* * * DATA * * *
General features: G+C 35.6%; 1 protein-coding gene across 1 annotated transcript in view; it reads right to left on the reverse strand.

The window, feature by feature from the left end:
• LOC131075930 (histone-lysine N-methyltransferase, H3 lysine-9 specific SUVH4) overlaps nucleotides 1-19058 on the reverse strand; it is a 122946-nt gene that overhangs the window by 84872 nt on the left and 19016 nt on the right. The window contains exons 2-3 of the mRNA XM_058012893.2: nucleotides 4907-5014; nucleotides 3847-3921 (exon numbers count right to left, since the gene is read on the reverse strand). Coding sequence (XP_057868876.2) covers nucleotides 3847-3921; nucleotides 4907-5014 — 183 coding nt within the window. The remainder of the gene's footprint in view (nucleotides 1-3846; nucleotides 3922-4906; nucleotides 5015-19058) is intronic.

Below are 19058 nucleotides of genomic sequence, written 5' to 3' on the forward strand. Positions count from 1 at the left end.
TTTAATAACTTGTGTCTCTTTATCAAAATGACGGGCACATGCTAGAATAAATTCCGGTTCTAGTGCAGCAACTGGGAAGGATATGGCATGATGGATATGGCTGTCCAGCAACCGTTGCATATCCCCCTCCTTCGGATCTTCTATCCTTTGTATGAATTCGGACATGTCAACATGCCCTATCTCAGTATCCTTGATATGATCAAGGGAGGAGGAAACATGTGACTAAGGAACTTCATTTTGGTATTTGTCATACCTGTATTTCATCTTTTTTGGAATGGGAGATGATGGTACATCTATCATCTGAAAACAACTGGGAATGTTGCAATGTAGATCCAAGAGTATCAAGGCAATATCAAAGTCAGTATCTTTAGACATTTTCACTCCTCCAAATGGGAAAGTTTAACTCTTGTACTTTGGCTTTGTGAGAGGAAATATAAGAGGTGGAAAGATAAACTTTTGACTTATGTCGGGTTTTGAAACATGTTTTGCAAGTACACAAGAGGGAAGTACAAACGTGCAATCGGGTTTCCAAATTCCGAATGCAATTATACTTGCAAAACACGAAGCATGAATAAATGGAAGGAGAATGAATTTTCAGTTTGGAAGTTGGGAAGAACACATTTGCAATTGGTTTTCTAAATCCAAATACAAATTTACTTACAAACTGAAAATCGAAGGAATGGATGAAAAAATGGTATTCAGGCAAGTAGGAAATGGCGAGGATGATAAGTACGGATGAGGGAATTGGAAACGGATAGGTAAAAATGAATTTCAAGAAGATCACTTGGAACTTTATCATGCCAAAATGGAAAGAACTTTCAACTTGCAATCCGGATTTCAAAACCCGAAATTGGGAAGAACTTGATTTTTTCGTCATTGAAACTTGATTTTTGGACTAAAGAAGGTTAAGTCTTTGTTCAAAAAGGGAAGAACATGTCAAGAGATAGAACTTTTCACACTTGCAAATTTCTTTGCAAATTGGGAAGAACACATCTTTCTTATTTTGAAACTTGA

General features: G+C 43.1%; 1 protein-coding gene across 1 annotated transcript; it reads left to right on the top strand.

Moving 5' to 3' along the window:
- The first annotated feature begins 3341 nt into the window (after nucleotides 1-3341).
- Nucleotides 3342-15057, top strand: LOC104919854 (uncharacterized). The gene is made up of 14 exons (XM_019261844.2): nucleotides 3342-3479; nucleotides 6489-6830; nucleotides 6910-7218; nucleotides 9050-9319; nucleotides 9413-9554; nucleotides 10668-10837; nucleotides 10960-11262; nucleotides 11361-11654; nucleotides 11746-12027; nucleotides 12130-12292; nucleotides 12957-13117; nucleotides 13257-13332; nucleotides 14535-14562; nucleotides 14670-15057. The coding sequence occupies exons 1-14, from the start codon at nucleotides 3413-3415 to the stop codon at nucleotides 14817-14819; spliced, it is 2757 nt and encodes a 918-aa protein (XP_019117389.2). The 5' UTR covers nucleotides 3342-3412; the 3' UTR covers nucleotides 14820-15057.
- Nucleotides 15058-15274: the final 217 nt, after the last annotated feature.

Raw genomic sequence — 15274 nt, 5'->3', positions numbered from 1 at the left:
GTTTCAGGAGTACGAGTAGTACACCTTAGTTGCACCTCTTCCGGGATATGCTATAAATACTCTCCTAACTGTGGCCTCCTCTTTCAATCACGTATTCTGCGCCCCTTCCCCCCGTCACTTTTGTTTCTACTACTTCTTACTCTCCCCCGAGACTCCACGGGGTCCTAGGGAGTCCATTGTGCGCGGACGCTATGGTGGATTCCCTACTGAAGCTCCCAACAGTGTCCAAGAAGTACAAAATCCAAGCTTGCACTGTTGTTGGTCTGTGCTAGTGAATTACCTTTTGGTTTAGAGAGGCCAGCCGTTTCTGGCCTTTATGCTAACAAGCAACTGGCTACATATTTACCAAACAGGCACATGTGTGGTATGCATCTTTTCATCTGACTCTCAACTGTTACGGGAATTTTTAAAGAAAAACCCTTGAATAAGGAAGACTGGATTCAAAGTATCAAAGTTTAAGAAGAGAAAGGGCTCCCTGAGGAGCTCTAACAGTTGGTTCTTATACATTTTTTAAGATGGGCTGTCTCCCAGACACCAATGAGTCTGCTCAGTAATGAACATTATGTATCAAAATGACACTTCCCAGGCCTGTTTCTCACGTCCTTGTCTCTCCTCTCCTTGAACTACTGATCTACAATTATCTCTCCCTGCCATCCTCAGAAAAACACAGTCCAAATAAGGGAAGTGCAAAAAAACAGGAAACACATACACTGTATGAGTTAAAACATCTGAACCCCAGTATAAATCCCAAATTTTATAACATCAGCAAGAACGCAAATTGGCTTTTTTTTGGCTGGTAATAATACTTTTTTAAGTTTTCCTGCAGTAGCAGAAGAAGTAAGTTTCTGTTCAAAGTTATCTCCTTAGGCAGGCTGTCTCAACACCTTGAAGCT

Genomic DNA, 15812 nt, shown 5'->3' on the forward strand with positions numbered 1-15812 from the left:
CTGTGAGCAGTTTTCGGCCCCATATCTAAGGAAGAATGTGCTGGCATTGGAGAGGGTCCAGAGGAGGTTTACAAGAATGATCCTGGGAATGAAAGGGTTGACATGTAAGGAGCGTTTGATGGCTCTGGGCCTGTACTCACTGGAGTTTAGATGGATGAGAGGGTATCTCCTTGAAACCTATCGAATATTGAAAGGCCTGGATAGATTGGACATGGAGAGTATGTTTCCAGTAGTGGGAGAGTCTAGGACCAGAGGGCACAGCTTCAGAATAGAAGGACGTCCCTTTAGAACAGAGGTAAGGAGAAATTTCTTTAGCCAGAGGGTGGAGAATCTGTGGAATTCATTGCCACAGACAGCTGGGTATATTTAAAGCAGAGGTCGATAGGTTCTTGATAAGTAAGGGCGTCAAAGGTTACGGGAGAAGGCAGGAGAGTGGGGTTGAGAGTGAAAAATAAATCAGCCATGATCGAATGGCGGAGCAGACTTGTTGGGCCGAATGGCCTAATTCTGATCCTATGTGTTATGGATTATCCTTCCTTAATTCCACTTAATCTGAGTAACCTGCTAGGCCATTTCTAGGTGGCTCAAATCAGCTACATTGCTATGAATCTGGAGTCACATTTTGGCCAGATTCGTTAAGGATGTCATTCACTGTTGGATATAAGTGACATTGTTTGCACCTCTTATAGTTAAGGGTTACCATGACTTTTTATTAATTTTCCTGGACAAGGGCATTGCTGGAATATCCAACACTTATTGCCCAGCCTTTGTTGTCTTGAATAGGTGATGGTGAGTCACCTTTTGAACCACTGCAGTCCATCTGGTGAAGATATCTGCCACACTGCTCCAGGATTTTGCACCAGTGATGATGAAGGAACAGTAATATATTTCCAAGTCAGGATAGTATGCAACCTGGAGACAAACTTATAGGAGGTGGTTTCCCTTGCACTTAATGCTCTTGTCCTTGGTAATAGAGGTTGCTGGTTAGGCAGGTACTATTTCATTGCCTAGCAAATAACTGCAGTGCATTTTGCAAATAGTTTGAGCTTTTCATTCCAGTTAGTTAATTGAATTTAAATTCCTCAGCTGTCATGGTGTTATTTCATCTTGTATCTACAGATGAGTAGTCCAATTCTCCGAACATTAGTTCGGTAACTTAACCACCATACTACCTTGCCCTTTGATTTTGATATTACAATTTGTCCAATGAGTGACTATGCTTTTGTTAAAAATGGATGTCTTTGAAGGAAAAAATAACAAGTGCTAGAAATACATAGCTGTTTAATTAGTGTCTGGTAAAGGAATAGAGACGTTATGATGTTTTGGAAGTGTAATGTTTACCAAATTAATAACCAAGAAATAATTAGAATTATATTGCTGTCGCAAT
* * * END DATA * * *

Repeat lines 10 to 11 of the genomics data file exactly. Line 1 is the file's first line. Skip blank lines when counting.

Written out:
- Nucleotides 15058-15274: the final 217 nt, after the last annotated feature.

Raw genomic sequence — 15274 nt, 5'->3', positions numbered from 1 at the left: